Harvard Business Review (HBR) is currently running a month-long feature on its blog called Creating a Customer-Centered Organization. We’re thrilled that HBR is focusing on this topic, as it indicates that customer experience is finally rising to the attention of top business executives.
The HBR editors asked Forrester to contribute a couple of pieces to this feature based on our recent research, and we happily obliged.
My post, Focus on Your Customer’s Customer, looks at how B2B companies can be successful by taking a B2B2C approach. Here’s an excerpt: “Often, the best way for B2B companies to satisfy the multitude of business customers is to focus on the needs of their customers’ customers. That’s exactly what Portuguese airport operator ANA Aeroportos de Portugal did in its quest to attract more major airlines and connecting routes. To understand the work, first you need to understand an airport’s business model: Its real customer isn’t travelers, but the airlines that rent the gates and terminals, much like a mall owner leases space to retailers.”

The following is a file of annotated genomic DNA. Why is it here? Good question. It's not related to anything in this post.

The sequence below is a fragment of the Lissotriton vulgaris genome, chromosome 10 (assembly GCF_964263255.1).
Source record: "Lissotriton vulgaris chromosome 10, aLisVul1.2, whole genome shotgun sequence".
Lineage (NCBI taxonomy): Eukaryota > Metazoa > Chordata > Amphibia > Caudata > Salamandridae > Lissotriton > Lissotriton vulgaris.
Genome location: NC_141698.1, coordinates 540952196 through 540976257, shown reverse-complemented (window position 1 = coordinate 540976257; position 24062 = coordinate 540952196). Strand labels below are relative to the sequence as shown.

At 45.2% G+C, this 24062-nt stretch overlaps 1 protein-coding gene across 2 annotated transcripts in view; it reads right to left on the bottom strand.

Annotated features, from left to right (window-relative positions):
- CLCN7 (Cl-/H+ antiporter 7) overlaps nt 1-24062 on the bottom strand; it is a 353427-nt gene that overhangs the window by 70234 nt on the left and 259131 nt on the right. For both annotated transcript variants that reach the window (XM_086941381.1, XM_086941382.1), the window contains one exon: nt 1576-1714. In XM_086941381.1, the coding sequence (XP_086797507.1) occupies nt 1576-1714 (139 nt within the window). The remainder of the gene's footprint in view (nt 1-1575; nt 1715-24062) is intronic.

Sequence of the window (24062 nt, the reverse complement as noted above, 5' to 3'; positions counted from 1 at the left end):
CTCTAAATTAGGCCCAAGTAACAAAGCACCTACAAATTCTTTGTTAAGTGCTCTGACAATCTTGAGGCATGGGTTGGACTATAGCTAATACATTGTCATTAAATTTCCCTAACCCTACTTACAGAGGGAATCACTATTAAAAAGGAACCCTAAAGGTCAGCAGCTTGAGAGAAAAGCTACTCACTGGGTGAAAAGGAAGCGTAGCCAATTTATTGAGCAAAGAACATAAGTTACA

My colleague Paul Hagen contributed a piece called The Rise of the Chief Customer Officer. Here’s an excerpt: “The customer's voice has a new champion sitting at the highest levels of power in companies. Whether firms call the position Chief Customer Officer (CCO) or some other label, these individuals serve as top executives with the mandate and power to design, orchestrate, and improve customer experiences across the ever-more-complex range of customer interactions. The role exists in B2B and B2C firms as diverse as Allstate, Dunkin' Brands, USAA, Philips Electronics, FedEx, the Cleveland Clinic, and SAP. Who are these new customer experience executives — and why do companies appoint them?”
Please take a few minutes to check out all of the posts on customer-centricity over at blogs.hbr.org.